BETTER LATE THAN NEVER
The season finale of 30 Rock is worth staying up for, insists Guy Davis.
but the short lifespan of shows such as FlashForward ( which started strong but soon began to splutter) indicates that it might be difficult coming up with an ongoing saga that will have viewers glued to their seats while occasionally scratching their heads in bewilderment.
But for some shows, it’s not so much a tearful last goodbye as a cheerful ‘ See you later!’ And that’s certainly the case with 30 Rock, currently a favourite sitcom ( although Community, airing on Nine’s GO! channel is hot on its heels).
As much as it hurts to admit it, 30 Rock showed a few signs of wear and tear in its fourth year, with the antics of neurotic comedy writer Liz Lemon ( played by 30 Rock creator and comic goddess Tina Fey), unhinged star Tracy Jordan ( the unhinged Tracy Morgan) and corporate titan Jack Donaghy ( Alec Baldwin – no more needs to be said) occasionally lacking the zip and snap of seasons past.
But Fey and her writers, clearly wised-up when it comes to the conventions of situation comedy, have rallied over recent weeks by coming up with a number of storylines that come together both plot-wise and thematically. And most importantly, they’re all pretty funny.
In the final episode, unlucky-in-love Liz finds herself attending three weddings on the same day, and her lack of success in finding a date among her ex-boyfriends – including Mad Men’s Jon Hamm as the handsome but incredibly dumb Drew – finds her constantly running into Wesley ( Frost/ Nixon’s Michael Sheen), an annoying Englishman convinced that he and Liz are “ settling soulmates” who will never do better than each other.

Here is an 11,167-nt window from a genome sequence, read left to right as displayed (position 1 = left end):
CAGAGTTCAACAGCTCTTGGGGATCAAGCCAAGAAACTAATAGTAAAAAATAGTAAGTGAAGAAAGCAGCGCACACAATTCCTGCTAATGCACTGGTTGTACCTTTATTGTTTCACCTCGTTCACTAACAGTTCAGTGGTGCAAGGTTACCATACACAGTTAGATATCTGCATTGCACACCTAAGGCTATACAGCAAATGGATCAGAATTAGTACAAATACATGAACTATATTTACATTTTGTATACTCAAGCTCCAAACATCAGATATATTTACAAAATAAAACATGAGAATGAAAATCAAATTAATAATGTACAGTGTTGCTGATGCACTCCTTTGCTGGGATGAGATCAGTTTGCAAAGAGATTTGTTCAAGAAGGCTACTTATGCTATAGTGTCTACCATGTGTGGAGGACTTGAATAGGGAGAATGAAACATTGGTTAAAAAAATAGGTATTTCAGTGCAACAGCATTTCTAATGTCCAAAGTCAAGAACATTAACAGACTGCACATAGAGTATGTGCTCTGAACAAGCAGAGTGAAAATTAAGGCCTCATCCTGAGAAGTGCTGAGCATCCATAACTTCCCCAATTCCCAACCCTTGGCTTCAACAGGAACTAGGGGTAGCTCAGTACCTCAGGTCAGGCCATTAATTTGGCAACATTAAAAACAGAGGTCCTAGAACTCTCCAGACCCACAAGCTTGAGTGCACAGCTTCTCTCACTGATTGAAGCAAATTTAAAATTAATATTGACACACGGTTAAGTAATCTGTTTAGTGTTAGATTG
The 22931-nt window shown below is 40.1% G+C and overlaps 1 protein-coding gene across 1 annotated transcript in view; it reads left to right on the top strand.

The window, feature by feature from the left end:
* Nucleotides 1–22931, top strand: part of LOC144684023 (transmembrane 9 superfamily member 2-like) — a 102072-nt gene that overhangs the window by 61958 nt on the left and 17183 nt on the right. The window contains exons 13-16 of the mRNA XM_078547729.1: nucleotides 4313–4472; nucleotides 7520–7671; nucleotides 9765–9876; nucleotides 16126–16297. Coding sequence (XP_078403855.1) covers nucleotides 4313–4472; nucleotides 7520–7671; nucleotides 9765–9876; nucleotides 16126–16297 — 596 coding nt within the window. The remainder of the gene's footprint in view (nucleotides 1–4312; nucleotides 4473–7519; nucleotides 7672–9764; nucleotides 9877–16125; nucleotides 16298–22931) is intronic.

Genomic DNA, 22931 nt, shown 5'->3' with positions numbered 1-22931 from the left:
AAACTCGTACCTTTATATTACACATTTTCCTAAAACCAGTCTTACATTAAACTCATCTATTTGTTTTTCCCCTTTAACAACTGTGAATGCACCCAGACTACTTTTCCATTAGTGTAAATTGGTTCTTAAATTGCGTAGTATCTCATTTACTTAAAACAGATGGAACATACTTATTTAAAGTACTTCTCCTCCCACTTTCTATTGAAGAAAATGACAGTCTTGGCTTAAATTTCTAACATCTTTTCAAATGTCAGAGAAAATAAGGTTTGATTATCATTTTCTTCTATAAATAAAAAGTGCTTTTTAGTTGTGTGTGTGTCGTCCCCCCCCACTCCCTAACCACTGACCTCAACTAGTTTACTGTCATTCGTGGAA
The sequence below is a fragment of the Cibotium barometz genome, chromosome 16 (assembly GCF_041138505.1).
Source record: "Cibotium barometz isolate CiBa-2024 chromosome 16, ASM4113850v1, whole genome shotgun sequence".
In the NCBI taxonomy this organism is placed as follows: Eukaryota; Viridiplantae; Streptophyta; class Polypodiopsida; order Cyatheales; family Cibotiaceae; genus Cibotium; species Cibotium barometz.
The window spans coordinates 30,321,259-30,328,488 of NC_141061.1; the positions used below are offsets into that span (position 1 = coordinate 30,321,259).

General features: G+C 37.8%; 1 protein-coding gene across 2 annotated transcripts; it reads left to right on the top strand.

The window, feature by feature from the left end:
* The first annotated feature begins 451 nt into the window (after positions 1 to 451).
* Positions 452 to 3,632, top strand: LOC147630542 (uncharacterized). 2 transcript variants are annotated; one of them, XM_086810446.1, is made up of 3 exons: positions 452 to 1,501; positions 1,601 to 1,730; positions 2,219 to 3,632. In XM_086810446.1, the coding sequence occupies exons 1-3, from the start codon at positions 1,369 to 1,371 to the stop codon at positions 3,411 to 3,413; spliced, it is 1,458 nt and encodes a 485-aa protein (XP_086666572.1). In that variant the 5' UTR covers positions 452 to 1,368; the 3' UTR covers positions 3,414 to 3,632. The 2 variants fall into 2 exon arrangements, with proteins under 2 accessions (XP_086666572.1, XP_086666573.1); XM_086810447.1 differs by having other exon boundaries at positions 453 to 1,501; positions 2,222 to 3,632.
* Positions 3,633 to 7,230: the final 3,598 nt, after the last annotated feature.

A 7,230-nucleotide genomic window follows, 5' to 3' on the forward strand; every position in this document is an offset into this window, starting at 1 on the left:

Meanwhile, Jack is facing his own romantic dilemma, having fallen in love with both glamorous go-getter Avery ( Elizabeth Banks) and gorgeous childhood sweetheart Nancy ( Julianne Moore).
As if that wasn’t enough, the selfobsessed Jenna ( Jane Krakowski, the show’s magnificent secret weapon) has finally found true love with Paul ( Will Forte) … mainly because he does a spot-on Jenna impersonation in his drag-queen act.
All of these story strands – and others! – tie together in the season finale with the help of some terrific one-liners, some unexpected plot developments and some very welcome big-name guest stars.
I believe you can gauge the quality of a show by the people willing to appear on it, and using that tenuous logic as a yardstick you could make the claim that 30 Rock is among the finest things ever seen on television. ( That theory could use some work, actually.)
But get a load of that line-up, will you? It’s enough to make you forgive any missteps 30 Rock has taken this year, and to make fans of the show eagerly await what’ll happen next season.
They rock: The whacky folks from are
calling it a day.